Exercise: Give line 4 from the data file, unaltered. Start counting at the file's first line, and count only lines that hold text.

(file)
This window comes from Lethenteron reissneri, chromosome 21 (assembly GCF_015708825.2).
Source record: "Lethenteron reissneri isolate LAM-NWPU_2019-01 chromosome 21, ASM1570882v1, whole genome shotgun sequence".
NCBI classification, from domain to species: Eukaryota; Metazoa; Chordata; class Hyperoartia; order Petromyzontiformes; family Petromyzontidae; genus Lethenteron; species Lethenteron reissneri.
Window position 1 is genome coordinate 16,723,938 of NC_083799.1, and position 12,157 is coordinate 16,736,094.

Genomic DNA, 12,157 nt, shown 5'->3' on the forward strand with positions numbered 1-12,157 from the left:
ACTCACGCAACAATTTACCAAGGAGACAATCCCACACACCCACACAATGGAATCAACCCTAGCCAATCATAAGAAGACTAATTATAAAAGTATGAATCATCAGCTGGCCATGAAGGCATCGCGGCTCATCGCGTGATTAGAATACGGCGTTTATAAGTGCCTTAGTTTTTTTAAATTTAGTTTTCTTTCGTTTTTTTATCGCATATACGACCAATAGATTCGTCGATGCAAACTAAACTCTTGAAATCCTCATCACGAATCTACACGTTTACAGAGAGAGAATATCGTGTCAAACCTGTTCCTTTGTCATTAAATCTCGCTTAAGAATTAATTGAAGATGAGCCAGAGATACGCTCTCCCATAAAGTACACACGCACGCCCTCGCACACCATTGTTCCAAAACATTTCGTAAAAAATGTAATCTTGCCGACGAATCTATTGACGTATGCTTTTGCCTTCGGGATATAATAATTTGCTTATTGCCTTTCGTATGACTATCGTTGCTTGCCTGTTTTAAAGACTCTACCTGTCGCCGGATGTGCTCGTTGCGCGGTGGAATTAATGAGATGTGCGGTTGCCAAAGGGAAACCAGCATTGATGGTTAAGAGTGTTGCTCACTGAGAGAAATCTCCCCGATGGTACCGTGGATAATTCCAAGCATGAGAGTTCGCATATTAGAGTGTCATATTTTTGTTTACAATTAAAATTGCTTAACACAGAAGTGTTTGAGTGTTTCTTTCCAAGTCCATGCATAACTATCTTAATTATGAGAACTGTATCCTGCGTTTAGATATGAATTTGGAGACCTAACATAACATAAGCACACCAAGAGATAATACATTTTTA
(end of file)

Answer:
Window position 1 is genome coordinate 16,723,938 of NC_083799.1, and position 12,157 is coordinate 16,736,094.